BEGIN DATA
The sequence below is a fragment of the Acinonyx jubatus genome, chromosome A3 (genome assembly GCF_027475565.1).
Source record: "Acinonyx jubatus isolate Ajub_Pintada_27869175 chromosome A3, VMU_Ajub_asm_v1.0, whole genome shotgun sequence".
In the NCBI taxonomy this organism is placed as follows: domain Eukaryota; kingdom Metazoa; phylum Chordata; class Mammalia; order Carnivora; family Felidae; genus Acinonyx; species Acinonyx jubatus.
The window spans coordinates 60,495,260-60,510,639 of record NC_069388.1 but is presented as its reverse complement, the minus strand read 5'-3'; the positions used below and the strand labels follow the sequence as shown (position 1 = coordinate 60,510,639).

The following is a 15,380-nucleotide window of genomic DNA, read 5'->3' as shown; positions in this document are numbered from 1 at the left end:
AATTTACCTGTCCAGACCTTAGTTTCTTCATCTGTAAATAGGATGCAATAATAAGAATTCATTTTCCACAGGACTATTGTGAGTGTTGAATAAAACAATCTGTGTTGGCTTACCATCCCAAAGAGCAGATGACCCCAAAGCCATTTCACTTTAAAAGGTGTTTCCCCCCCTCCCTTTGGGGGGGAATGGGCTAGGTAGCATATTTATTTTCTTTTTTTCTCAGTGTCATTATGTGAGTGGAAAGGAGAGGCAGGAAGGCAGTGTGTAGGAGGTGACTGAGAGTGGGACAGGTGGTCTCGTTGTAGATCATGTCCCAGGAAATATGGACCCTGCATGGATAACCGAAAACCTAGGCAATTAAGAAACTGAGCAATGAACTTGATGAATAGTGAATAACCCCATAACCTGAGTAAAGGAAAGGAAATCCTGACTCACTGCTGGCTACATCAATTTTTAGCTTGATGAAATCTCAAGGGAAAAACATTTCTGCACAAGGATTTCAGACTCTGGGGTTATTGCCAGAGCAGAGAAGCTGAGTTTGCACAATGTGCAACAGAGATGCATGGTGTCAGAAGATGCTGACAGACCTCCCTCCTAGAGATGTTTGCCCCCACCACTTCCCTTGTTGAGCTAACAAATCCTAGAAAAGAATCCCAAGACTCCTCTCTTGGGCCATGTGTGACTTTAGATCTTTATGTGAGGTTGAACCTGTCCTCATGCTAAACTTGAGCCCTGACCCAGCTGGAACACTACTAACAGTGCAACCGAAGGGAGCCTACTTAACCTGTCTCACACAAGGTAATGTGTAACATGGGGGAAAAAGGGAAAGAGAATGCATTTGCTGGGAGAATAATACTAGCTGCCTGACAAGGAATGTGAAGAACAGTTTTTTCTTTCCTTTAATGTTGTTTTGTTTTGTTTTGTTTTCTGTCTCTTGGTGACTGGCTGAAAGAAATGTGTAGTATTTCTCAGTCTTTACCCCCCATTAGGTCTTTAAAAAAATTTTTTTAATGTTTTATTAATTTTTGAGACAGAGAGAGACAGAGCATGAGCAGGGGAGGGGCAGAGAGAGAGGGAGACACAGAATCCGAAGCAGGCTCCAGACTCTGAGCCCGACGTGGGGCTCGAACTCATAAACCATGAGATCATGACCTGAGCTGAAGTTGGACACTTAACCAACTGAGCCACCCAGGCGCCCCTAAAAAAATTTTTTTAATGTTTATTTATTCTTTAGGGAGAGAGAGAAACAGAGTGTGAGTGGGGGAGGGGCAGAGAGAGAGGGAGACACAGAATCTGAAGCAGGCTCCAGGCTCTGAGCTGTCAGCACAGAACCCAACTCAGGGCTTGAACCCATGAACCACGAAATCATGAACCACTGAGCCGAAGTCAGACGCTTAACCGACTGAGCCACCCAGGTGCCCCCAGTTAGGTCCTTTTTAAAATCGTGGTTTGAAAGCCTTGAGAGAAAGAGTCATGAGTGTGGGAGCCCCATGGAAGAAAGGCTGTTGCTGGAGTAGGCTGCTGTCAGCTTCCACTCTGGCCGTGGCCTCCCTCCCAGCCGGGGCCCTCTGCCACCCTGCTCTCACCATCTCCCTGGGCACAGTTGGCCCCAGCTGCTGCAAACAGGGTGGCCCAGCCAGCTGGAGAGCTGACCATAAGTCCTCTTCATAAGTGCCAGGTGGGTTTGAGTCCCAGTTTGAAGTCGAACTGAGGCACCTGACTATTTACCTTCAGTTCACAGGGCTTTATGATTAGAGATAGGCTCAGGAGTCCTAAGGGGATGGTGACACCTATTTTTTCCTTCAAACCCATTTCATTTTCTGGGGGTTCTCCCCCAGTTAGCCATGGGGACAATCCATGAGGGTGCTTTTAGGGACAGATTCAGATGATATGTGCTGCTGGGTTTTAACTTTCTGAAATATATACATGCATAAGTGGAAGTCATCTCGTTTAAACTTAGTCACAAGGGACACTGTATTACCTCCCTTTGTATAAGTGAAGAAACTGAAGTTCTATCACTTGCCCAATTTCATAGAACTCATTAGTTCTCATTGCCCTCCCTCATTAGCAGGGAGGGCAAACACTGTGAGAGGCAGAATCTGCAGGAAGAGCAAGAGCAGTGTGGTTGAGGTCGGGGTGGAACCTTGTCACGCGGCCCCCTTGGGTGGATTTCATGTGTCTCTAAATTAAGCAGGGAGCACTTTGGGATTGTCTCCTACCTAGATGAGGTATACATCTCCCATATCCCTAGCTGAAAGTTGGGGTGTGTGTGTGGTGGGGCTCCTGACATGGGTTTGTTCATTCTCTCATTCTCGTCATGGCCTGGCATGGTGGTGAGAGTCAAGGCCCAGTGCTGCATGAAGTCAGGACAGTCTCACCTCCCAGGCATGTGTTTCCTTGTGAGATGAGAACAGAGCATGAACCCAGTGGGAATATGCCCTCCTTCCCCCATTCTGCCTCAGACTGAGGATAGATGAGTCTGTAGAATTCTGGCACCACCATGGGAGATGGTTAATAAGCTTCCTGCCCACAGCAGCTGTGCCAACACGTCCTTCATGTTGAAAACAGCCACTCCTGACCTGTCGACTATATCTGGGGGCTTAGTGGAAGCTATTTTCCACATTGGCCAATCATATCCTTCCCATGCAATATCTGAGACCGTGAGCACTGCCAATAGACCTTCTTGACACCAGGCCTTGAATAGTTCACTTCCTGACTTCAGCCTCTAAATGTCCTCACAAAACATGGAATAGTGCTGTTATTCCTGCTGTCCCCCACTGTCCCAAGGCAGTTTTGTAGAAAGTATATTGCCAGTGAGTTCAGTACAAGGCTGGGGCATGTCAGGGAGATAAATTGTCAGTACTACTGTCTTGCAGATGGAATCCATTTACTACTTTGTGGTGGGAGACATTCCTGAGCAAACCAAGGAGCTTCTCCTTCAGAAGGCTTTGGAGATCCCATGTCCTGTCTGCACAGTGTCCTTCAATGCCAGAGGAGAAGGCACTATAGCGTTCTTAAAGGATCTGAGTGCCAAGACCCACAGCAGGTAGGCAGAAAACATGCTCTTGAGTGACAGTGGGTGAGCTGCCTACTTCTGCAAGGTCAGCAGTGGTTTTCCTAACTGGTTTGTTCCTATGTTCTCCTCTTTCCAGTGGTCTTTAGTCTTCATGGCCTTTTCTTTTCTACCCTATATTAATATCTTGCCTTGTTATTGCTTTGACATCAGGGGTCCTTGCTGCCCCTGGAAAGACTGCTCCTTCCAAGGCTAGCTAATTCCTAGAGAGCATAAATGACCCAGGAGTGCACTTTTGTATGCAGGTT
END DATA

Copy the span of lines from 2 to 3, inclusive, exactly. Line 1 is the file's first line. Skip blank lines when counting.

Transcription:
Source record: "Acinonyx jubatus isolate Ajub_Pintada_27869175 chromosome A3, VMU_Ajub_asm_v1.0, whole genome shotgun sequence".
In the NCBI taxonomy this organism is placed as follows: domain Eukaryota; kingdom Metazoa; phylum Chordata; class Mammalia; order Carnivora; family Felidae; genus Acinonyx; species Acinonyx jubatus.